Being messy and leaving the lights on is kind of a low level issue. When you live with other people, someone will always be doing something you don't like. If the bills are in his name, then let him take the hit on them being late. You have to understand that roommates != friends. If he stays out of your stuff and generally leaves you alone, it's not a bad situation.
posted by fluttering hellfire at 2:24 PM on April 15, 2018 [1 favorite]

Others have suggested a middle-path solution - you go home for a vacation rather than a permanent stay. I did something like that after a MAJOR major breakup when I was 22 - I was a mess, and I asked my parents if I could come visit and chill out for a bit. But - I only stayed for a WEEK, and that was about right; it was enough of a break for me to catch my breath, but not so long that it disrupted the rest of my life. I think getting away somewhere for just a week would be wise, but not a month-plus absence.
posted by EmpressCallipygos at 2:29 PM on April 15, 2018 [2 favorites]

I'm going to depart from the other comments in this thread by stating that your problems and your feelings about them are totally valid, and that it's unhelpful for other respondents to compare their own issues/lives to yours. The fact that you are asking this question means you do believe you have agency over your life, and I encourage you to explore that. I think also that this thread, and advice support forums in general, can overstate the amount of agency that we all have over our lives - there's some, but it's not complete, and a lot remains outside of our control.

That being said, I agree that the general advice being offered is sound - I just don't agree with the harsh, judgmental tone that so many people are taking. For that reason, I really think a relationship with an empathetic therapist is your best bet at this point.
posted by Tess at 2:39 PM on April 15, 2018 [5 favorites]

I too have been wondering how things ended up after the epic toilet paper fiasco. You moved! That's so great. It sounds like the new guy may be a bill-avoider but compared to last time, I would count my blessings, you know? Literally, the first thing I would do based on all your questions is sit down and write down all the things which are going well and have improved: ~science~ says it will improve your mental state. Could it actually be that despite a few sadly-part-of-life low-lights, you are getting better and better at getting yourself out of bad situations?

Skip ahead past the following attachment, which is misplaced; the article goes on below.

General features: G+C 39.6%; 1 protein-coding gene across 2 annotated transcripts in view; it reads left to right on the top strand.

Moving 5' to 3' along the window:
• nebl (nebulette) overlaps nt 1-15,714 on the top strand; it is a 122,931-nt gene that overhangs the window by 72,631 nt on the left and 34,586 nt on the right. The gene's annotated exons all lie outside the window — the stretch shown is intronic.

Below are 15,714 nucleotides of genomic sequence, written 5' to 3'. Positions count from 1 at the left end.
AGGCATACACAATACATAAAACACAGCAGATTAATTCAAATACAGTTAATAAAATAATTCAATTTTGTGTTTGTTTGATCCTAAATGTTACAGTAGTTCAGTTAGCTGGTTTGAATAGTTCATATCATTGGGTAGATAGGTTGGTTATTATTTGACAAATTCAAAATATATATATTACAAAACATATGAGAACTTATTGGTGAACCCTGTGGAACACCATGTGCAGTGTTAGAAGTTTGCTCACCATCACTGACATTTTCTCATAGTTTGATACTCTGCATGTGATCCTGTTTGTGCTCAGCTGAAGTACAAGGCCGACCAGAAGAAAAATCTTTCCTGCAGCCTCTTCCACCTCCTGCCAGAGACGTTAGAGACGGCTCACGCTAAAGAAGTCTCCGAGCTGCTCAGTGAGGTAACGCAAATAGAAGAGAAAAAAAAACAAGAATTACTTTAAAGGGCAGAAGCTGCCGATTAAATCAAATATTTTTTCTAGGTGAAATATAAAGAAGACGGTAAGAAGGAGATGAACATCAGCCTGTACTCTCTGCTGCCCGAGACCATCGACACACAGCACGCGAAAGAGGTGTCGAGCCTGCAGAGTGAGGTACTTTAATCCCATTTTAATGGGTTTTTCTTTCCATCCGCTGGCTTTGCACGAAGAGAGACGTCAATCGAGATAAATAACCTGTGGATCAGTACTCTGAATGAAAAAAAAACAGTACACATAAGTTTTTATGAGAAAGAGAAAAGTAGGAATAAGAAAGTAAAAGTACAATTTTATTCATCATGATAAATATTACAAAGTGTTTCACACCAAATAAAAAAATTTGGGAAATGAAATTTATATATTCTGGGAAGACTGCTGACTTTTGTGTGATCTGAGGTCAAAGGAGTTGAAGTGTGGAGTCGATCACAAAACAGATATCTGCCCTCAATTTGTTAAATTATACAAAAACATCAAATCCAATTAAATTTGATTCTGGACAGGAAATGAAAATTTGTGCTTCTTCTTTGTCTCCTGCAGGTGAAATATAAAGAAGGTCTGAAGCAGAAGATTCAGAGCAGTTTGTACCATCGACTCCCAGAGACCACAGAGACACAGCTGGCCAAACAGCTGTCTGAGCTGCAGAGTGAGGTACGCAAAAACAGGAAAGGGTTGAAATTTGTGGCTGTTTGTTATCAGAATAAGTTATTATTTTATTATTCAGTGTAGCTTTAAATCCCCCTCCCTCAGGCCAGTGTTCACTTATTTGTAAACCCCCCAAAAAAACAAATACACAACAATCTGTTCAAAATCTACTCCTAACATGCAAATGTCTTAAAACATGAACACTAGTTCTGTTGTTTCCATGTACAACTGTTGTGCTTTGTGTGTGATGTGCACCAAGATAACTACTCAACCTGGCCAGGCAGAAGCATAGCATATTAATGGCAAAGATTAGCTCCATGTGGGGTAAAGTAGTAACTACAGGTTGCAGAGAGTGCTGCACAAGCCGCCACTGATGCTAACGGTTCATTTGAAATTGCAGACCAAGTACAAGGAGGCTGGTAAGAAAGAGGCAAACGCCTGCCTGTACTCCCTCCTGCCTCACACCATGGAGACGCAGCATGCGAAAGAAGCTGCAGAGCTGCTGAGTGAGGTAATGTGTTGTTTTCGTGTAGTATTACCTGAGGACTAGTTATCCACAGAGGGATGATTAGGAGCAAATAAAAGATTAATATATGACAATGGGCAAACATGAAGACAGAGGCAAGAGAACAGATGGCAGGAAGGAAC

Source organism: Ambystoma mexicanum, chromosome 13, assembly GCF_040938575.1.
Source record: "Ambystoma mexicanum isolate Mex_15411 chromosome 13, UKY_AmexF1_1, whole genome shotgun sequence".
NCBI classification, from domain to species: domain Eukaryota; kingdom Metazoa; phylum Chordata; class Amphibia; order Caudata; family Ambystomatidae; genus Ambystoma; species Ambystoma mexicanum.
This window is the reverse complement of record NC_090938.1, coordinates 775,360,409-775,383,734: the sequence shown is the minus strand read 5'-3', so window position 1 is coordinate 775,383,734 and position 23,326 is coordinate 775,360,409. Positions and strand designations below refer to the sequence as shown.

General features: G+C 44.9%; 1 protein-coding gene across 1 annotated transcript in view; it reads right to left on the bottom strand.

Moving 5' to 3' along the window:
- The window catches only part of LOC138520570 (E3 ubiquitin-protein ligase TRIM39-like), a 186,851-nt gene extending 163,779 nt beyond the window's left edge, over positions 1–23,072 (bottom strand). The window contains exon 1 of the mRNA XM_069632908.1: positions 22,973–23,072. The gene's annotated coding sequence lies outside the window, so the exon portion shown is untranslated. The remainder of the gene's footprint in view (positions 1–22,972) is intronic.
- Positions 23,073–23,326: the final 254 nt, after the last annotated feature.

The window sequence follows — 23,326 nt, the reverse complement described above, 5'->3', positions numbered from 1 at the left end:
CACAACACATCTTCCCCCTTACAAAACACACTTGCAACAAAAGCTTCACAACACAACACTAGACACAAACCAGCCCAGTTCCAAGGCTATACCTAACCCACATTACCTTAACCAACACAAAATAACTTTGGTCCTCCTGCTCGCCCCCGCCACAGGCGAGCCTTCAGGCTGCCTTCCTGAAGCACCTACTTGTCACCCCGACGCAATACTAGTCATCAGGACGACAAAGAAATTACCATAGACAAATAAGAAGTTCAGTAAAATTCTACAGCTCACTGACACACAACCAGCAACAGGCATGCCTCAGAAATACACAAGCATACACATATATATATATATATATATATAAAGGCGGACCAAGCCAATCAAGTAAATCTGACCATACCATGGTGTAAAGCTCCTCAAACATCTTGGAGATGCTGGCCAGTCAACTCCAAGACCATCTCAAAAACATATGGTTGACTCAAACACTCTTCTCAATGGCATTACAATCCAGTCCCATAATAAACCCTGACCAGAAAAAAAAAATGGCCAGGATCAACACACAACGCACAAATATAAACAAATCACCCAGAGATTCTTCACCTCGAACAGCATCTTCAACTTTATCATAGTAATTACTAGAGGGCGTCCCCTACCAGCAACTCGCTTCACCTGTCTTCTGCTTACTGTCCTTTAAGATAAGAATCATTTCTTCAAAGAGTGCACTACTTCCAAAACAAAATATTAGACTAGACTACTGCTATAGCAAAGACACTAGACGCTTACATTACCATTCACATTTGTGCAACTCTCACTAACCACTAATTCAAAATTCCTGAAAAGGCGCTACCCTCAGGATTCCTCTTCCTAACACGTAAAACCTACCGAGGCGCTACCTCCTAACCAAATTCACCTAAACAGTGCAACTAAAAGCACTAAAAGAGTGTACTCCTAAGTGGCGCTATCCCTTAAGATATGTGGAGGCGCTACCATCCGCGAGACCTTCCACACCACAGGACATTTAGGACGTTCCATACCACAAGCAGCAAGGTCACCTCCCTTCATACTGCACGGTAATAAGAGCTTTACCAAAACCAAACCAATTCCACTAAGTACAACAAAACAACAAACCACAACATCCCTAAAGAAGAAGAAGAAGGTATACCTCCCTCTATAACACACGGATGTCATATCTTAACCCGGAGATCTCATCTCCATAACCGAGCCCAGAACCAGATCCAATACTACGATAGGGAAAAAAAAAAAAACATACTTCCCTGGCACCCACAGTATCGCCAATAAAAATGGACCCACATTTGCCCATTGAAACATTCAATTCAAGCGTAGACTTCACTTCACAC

Anyway, just to add to the chorus, it sounds like this has been a rough few years for you. I get the temptation to curl up and have someone else bring you coffee every morning. But it doesn't sound like your parents are those people, and at the end of the day, you need to love and take care of yourself and be your own mom.

Something that stood out to me in a former post is that you are having a hard time connecting because you think of yourself as "vanilla". What do you love to do? Can you take a week off work and just -- do that? Can you fly back to Sac and spend a week with your friends doing that? If you aren't even sure what you like to do, could even make a schedule of things that sound generally nice: "10 AM, go out for a nice breakfast. 11:30 AM- hour of yoga on youtube. 1:00 PM- make myself a deluxe salad. 2 PM- to a coffeeshop to read a nice novel". I would use that week-long staycation "reset" to explore these passions and make them a part of your daily life. A routine shows you that you can depend on yourself.

For the poop stuff, I don't know if a comedy special could be that Come to God moment, but I would check out Ali Wong's Baby Cobra. Nobody likes to be caught pooping. You are not alone! I also think CBT might be helpful in dealing with some of the catastrophizing around this. I am not a therapist but people do tend to rec David Burn's Feeling Good so highly because it is an effective free-ish way to shut down some of the anxiety you seem to be facing.

Good luck, dubious dude. Your cheering section over here is hoping the next question is like: "how to manage your many friends? what is the healthiest vegetable? can your marriage be too happy?"